The Hollywood staple in sports films is typically inextricable from some facile metaphor about the American Dream: pure determination predicts real success. Work hard, and youâ€™ll make it on to the team. Believe in yourself, and you can overcome racism. Train hard enough, and you may even defeat communism. Yet for this weekâ€™s movie recommendation, in what is possibly the greatest sports film of the twentieth century, iron resolve and the American Way is nothing less than the source of the main characterâ€™s complete downfall. Itâ€™s Robert Rossenâ€™s The Hustler (1961).
A young Paul Newman plays the dashing â€˜Fastâ€™ Eddie Felson, a pool player who fails to understand that his impressive knack with a cue isnâ€™t the same as being able to win. Felson is a small-time hustler with an eye toward playing in the big leagues. His ticket to get there is a victory against the top pool shark in the land, Minnesota Fats (played by Jackie Gleason). After Felson calamitously loses to Fats, he learns that you need a lot more than just an ability to â€˜play a good stickâ€™ when youâ€™re the other side of a 25-hour marathon; you need endurance, â€˜character,â€™ and the knowledge that…
This game isn’t like football. Nobody pays you for yardage. When you hustle, you keep score real simple. At the end of the game, you count up your money. That’s how you find out who’s best. It’s the only way.
During Felsonâ€™s spiral into despondency, he betrays his close friend Charlie (played by Myron McCormick) and falls into both the loving arms of Sarah Packard (played by Piper Laurie) and the dastardly machinations of gambler Bert Gordon (played by George C. Scott). Although Bert at least has the decency to tell people that heâ€™s making a buck at their expense, the hustles are in fact ubiquitous. Indeed, the deceptions have become such a way of life that the distrust infects even Sarah and Eddieâ€™s relationship. If Eddie is going to beat Fats, itâ€™s going to come at the expense of whatever innocence he has left â€“ or that he might hope to recover through his connection to Sarah.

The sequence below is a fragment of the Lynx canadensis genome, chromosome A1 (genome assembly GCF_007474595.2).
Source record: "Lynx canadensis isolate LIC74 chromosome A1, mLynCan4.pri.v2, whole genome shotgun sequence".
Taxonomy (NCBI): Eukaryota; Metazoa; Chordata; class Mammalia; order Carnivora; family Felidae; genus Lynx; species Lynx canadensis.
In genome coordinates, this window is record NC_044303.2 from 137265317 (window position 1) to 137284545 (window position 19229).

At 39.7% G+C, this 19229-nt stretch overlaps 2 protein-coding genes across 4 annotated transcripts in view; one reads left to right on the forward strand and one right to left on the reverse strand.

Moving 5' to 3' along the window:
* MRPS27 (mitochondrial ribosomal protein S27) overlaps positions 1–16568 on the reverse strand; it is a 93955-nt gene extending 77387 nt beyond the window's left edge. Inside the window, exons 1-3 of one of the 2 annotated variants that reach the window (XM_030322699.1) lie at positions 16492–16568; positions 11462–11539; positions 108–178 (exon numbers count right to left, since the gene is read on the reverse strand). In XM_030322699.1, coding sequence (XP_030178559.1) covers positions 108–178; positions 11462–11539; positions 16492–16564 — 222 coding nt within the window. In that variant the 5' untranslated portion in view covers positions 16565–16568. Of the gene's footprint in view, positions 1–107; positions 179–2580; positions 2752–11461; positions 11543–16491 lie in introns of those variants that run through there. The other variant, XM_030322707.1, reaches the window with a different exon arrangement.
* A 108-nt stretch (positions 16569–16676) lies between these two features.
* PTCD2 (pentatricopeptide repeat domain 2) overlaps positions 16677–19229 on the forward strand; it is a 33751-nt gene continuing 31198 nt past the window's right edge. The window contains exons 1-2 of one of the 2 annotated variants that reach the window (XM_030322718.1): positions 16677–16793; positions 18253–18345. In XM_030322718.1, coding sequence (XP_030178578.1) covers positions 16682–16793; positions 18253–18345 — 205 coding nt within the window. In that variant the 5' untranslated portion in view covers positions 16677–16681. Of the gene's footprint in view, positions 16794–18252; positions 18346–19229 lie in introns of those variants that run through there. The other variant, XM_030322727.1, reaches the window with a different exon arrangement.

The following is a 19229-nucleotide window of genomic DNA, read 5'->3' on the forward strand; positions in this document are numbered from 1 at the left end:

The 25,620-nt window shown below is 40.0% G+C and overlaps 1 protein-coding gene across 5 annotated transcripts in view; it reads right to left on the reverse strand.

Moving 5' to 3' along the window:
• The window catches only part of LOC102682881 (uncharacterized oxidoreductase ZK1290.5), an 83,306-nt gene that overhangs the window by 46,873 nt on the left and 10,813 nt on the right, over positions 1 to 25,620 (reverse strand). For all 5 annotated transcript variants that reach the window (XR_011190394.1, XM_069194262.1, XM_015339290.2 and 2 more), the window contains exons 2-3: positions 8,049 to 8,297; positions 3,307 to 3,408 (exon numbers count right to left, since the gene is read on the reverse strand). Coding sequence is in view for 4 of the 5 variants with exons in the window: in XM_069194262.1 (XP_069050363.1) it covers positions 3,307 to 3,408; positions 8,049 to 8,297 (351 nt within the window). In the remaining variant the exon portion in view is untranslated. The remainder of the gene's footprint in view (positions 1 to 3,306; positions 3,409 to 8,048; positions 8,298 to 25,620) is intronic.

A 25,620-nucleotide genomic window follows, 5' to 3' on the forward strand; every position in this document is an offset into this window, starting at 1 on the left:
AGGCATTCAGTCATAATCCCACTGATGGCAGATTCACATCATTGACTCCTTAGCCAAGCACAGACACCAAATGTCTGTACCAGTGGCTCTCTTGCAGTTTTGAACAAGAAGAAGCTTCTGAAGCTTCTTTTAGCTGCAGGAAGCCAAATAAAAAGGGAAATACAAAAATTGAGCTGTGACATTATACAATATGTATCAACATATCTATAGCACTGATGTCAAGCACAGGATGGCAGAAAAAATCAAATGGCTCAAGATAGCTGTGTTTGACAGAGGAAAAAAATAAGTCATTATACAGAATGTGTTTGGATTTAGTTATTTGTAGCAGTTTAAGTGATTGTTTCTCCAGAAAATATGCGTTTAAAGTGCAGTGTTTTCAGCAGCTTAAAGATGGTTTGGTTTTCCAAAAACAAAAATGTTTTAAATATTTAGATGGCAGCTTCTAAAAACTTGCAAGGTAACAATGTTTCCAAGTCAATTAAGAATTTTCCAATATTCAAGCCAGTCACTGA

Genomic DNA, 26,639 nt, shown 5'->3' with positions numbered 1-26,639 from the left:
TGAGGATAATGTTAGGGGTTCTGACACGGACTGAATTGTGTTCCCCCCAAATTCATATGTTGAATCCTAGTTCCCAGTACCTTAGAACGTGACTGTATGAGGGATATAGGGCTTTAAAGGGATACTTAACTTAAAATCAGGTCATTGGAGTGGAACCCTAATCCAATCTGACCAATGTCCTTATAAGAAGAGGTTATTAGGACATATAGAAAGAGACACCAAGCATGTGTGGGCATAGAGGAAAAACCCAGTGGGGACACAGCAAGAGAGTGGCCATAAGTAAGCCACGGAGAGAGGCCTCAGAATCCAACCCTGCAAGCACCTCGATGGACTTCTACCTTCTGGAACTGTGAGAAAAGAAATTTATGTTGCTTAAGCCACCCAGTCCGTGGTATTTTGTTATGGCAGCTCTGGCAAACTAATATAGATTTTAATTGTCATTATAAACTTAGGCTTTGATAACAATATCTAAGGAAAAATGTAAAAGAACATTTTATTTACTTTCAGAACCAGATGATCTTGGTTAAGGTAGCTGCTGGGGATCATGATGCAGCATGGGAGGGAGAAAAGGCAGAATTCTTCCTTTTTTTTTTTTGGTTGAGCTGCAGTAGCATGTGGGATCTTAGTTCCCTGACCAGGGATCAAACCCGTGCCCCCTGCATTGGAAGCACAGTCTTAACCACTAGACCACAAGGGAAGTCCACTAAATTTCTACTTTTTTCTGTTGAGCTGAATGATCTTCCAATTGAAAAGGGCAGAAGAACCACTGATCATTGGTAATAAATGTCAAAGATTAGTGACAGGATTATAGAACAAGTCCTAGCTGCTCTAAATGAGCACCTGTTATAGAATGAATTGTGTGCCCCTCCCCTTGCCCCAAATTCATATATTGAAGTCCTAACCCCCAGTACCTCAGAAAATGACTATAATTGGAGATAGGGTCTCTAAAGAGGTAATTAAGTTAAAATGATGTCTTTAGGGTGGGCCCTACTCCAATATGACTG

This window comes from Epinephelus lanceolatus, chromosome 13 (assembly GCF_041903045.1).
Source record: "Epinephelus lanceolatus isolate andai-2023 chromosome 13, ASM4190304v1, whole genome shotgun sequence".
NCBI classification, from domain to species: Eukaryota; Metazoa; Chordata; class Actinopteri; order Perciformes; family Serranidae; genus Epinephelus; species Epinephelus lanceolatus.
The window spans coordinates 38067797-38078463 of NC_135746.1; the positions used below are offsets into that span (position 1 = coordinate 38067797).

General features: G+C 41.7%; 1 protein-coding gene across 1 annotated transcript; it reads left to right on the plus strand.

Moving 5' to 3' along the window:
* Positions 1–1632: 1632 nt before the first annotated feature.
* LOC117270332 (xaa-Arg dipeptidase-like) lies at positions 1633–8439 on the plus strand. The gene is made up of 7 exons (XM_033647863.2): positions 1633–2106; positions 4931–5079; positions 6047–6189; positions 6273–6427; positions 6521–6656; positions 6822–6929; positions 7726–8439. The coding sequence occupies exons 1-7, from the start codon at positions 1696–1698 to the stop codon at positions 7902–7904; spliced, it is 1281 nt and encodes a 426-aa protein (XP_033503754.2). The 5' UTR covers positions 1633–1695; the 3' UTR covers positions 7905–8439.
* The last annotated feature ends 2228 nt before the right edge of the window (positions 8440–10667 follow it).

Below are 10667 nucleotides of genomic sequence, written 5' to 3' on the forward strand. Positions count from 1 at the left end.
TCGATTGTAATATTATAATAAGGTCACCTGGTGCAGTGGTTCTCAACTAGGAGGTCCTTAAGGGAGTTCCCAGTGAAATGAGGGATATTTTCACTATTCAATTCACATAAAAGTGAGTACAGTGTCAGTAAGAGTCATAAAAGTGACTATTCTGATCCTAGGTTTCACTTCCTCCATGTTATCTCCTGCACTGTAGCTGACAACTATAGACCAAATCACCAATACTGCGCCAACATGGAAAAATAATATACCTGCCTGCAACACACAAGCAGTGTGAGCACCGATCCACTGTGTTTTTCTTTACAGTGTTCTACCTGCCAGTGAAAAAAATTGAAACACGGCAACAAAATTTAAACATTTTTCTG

Sure enough, at one point Eddie has to scrounge a cash stake by sneaking money away from Sarah during her own period of acute vulnerability, as she is drunk and unconscious at a strangerâ€™s home. The choice between either protecting his love or pursuing his game is made as easily as it was earlier, when he similarly betrayed Charlie.
Bertâ€™s incomparable wickedness means that he is only too happy to facilitate Eddieâ€™s demise. He sees Sarah as an inconvenient distraction from Eddieâ€™s ability to earn money on his behalf, and he effortlessly dispenses with her with little more than a few well-placed barbs. The screenplay thankfully devotes ample attention to the important sub-plot between Bert and Sarah. The impressive power-play between these two characters forms of one of the most affecting scenes, when Bert returns to the hotel before Eddie, fresh from their most recent hustle, and seduces Sarah after Eddieâ€™s recent betrayal. Between Bertâ€™s connivances and Eddieâ€™s negligence, Sarah doesnâ€™t stand a chance.
During the final showdown with Fats at the filmâ€™s denouement, we see exactly where Eddie is headed. The chasm that separated the two characters at the beginning of the film has disappeared: in Fatsâ€™ perpetual expression of resignation (Gleasonâ€™s eyes betray palpable melancholy), we see that he, too, has been broken down by the years of hustle â€“ he is as much a victim of Bertâ€™s extortion as was Eddie. Fats doesnâ€™t need to hide that heâ€™s the best in the business; instead, the form that his indignity takes is that the hustle has reduced him to one of Bertâ€™s props. Fats sits by and listens as Bert and Eddie exchange verbal blows, familiar as he is with the waltz the two are dancing â€“ heâ€™s done it himself. Itâ€™s the dance of people giving up their souls to the hustle.